This is the longer version describing the limits of duties, tasks and responsibilities as their manager. This document evolved over 20 years as our way of answering the owner’s question “what am I paying you for anyway?” It lays out what we do for the procurement fee, renewal fee and monthly management fee. It’s detailed and won’t be exactly as you do it so you’ll have to tweak it to fit your model.
Most owners don’t know what property managers do for the fees they charge resulting in tension between owners and managers over unrealistic expectations.
To make this worse, some managers think they are supposed to manage the owner’s utilities, HOA issues, home warranties, insurance issues, tax reporting, property tax issues, property line disputes and basically everything that remotely affects the property. If owners have managers in other parts of the country/world they may come to you expecting you to manage all these things for the monthly fee you quoted them. If you don’t set these expectations and put bookends on the services you offer for the fees you charge, they will bully you into doing things you don’t know how to do, have no experience doing, don’t have the authority to do and are not getting paid for in order to keep your owner happy.
Over the years, managing for about 3,000 owners, we’ve fought these battles and, out of necessity, developed several strategies to push back (put bookends on our services), set expectations and let the owner know what we do for the fees we charge and what will cost more if they want additional services.
Just to be clear, you can choose to do anything the owner asks you to do and you don’t have to charge for it. You just don’t want the owner to EXPECT IT for the monthly fee you’re receiving.
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This is much more than just the document. This is 35 years of experience wrapped up in documents (plus training videos) including all the proper disclosures to turn on the revenue streams and turn property management into a Cash Cow, CYA protections and things you didn’t even know you needed (and won’t even think about) until it’s too late.
We have spent tens of thousands of dollars with our lawyer over the last three decades perfecting and revising these documents. They have prevented countless lawsuits and disputes with owners and have made us tons of money (literally millions). You will too if you acquire these documents and put them to work in your business. Or, learn from your own experiences over the next 25 years, make your own mistakes and create your own war stories and documents. The choice is yours.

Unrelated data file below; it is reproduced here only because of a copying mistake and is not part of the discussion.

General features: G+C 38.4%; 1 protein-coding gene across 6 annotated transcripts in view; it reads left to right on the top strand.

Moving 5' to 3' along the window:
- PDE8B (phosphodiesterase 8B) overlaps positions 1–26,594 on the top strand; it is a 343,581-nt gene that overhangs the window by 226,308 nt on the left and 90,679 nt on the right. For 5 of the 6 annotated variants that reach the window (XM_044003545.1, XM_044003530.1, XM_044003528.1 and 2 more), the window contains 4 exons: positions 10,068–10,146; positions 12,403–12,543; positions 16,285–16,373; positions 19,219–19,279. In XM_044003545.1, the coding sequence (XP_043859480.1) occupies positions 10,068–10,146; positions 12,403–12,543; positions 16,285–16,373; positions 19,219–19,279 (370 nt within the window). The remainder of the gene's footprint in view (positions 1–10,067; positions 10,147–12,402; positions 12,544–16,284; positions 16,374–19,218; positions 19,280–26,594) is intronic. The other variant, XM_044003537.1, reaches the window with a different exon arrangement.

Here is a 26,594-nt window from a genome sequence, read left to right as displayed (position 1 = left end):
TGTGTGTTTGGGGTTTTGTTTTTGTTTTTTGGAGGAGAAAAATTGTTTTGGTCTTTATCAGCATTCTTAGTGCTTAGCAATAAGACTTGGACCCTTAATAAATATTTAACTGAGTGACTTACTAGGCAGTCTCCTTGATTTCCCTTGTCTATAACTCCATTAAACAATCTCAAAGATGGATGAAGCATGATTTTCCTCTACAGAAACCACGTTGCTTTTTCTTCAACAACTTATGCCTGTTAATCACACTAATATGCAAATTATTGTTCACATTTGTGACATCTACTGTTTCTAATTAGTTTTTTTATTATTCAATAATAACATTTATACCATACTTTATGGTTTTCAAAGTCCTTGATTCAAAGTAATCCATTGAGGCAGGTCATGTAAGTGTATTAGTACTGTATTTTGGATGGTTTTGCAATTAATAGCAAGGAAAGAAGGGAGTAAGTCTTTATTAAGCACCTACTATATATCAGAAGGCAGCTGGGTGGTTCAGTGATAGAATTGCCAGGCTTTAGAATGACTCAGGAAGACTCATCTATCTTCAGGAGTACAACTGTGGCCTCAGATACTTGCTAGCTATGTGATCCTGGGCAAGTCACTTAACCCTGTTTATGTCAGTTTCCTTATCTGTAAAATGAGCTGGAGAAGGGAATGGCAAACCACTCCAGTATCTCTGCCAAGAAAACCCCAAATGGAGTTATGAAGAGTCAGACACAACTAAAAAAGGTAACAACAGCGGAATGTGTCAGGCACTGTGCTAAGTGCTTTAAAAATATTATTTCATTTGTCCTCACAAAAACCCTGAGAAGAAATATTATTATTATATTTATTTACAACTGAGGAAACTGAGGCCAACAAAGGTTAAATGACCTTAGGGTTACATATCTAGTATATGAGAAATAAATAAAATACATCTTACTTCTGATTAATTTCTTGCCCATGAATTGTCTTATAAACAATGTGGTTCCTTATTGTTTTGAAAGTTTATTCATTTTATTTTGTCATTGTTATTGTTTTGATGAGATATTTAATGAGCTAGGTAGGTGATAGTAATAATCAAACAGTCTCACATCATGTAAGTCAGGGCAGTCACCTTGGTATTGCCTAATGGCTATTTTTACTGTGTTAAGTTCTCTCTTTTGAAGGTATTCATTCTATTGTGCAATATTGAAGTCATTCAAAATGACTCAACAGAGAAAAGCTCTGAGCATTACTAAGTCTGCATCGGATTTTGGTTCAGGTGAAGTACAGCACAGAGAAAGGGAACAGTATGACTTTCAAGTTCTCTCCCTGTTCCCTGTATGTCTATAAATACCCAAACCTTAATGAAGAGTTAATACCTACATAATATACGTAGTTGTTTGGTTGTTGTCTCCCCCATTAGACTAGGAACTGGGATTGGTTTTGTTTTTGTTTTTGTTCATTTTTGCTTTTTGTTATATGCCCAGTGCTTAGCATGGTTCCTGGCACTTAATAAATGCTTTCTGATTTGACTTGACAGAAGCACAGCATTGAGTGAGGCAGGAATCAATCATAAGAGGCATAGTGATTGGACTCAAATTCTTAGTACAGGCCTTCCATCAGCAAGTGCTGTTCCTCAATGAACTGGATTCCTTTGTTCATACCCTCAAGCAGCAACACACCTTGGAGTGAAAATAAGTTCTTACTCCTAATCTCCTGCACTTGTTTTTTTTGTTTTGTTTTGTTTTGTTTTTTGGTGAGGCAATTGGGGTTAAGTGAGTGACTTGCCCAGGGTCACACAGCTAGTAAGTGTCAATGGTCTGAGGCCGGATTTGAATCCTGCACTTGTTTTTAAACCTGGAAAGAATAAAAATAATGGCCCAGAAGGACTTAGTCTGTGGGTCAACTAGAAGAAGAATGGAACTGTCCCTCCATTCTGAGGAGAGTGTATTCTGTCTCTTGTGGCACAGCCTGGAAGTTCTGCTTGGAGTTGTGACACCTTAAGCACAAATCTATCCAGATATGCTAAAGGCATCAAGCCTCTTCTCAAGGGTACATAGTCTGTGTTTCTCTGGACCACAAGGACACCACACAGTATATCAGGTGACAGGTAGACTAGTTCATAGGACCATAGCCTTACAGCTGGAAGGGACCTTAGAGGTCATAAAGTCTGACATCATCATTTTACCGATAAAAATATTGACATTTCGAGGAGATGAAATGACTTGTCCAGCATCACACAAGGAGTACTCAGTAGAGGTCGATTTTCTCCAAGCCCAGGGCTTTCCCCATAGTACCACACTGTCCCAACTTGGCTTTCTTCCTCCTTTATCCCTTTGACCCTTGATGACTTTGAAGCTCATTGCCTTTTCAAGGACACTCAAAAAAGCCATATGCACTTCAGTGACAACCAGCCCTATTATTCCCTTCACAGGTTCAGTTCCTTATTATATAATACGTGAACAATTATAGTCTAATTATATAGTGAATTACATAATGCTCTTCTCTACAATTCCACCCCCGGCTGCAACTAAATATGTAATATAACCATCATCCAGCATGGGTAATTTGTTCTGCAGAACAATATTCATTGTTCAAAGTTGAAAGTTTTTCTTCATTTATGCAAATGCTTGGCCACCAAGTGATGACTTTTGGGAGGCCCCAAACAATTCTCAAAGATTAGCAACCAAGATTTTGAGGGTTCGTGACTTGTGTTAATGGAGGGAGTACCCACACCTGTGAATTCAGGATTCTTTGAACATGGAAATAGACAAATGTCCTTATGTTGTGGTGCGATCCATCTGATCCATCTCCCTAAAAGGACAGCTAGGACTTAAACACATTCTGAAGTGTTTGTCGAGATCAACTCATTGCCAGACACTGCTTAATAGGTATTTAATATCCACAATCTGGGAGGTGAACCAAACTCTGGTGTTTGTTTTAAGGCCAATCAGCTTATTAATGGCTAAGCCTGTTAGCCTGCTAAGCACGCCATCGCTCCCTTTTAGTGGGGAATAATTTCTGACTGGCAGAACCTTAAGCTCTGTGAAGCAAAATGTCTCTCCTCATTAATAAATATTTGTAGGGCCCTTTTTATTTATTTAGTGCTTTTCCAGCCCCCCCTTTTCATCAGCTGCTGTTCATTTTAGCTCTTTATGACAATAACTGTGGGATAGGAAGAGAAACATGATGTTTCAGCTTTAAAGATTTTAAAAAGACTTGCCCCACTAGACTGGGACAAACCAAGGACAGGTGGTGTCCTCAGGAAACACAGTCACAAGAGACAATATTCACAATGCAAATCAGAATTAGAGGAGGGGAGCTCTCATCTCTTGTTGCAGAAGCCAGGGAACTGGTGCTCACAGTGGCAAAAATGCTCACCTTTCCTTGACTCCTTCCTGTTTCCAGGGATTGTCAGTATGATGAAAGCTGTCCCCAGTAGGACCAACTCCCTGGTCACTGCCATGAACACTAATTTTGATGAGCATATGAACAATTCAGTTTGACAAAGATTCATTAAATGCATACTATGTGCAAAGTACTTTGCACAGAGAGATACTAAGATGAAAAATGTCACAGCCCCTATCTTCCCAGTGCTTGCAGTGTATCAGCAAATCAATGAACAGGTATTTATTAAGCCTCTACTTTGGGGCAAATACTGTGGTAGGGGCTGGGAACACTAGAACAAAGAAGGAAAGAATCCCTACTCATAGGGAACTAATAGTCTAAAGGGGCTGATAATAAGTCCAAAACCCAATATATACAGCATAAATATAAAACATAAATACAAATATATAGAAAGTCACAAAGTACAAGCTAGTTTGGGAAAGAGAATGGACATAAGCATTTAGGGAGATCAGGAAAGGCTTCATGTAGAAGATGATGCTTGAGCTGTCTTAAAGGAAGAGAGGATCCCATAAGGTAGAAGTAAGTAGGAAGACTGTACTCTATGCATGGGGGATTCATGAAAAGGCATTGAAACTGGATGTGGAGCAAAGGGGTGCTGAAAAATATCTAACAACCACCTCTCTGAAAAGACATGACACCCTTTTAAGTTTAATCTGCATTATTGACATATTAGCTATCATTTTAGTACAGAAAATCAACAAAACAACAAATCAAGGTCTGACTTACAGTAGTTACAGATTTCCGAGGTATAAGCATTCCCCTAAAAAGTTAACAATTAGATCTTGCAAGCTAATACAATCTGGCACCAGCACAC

Our document was originally drafted in 1990 by a large prominent real estate litigation firm in Atlanta, Georgia and attorney Monica Gilroy (a landlord/tenant litigator) has been tweaking, editing, updating, revising, and perfecting it for us ever since. Revisions have been driven by the ever changing license law, landlord tenant law, federal and state law and our experiences with over 9,000 tenants. It is undoubtedly the best CYA management agreement you could ever use and full of revenue-generating strategies.
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Ancillary documents are only needed when it’s appropriate. Again, there is no reason to address roommates, hot tubs, pets, HOA details, mandated renters insurance, requirements for changing furnace filters or rules for the pool in the basic lease because every property doesn’t have them. However, when you need it, you need it now and special stipulations just don’t give you enough space to articulate all the details. Also, special stipulations are typically made up on-the-spot leaving plenty of room for errors. Having a document ready to execute gives you time (and attorney review) to say it exactly how you want to without the pressure of typing up a special stipulation on the spur of the moment. Again, these documents are NOT signed by the manager but set the tenants expectations and provide more body armor for the manager.
The Property Management Lifecycle by Crown Investor Institute LLC